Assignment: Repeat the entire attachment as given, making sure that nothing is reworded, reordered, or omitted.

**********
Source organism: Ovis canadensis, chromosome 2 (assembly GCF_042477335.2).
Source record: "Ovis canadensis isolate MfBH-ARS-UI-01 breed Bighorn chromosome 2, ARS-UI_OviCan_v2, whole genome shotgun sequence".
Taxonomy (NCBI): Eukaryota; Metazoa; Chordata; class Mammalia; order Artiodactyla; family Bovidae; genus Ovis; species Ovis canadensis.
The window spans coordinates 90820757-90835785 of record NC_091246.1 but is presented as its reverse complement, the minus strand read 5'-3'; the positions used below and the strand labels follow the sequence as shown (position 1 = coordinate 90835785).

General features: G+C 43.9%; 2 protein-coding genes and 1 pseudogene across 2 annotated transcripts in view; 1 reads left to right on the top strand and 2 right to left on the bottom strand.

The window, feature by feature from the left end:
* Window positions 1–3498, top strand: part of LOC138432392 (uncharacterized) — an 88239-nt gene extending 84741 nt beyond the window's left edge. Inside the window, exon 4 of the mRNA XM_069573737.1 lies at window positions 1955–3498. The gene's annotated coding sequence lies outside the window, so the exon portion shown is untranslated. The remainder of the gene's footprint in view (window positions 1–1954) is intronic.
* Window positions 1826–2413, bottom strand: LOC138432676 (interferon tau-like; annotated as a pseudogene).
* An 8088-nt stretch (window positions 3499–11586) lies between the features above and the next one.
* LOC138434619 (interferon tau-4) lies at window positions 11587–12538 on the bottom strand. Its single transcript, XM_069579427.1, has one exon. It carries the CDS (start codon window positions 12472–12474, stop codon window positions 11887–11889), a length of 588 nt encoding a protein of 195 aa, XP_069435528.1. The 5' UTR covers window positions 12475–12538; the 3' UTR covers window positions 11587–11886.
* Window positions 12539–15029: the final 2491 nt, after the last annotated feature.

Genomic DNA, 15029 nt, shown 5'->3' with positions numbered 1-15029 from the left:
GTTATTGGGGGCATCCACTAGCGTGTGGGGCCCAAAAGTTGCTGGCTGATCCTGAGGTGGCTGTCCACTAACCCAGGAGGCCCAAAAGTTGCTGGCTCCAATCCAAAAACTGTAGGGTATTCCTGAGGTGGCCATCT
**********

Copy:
Source organism: Ovis canadensis, chromosome 2 (assembly GCF_042477335.2).
Source record: "Ovis canadensis isolate MfBH-ARS-UI-01 breed Bighorn chromosome 2, ARS-UI_OviCan_v2, whole genome shotgun sequence".
Taxonomy (NCBI): Eukaryota; Metazoa; Chordata; class Mammalia; order Artiodactyla; family Bovidae; genus Ovis; species Ovis canadensis.
The window spans coordinates 90820757-90835785 of record NC_091246.1 but is presented as its reverse complement, the minus strand read 5'-3'; the positions used below and the strand labels follow the sequence as shown (position 1 = coordinate 90835785).

General features: G+C 43.9%; 2 protein-coding genes and 1 pseudogene across 2 annotated transcripts in view; 1 reads left to right on the top strand and 2 right to left on the bottom strand.

The window, feature by feature from the left end:
* Window positions 1–3498, top strand: part of LOC138432392 (uncharacterized) — an 88239-nt gene extending 84741 nt beyond the window's left edge. Inside the window, exon 4 of the mRNA XM_069573737.1 lies at window positions 1955–3498. The gene's annotated coding sequence lies outside the window, so the exon portion shown is untranslated. The remainder of the gene's footprint in view (window positions 1–1954) is intronic.
* Window positions 1826–2413, bottom strand: LOC138432676 (interferon tau-like; annotated as a pseudogene).
* An 8088-nt stretch (window positions 3499–11586) lies between the features above and the next one.
* LOC138434619 (interferon tau-4) lies at window positions 11587–12538 on the bottom strand. Its single transcript, XM_069579427.1, has one exon. It carries the CDS (start codon window positions 12472–12474, stop codon window positions 11887–11889), a length of 588 nt encoding a protein of 195 aa, XP_069435528.1. The 5' UTR covers window positions 12475–12538; the 3' UTR covers window positions 11587–11886.
* Window positions 12539–15029: the final 2491 nt, after the last annotated feature.

Genomic DNA, 15029 nt, shown 5'->3' with positions numbered 1-15029 from the left:
GTTATTGGGGGCATCCACTAGCGTGTGGGGCCCAAAAGTTGCTGGCTGATCCTGAGGTGGCTGTCCACTAACCCAGGAGGCCCAAAAGTTGCTGGCTCCAATCCAAAAACTGTAGGGTATTCCTGAGGTGGCCATCT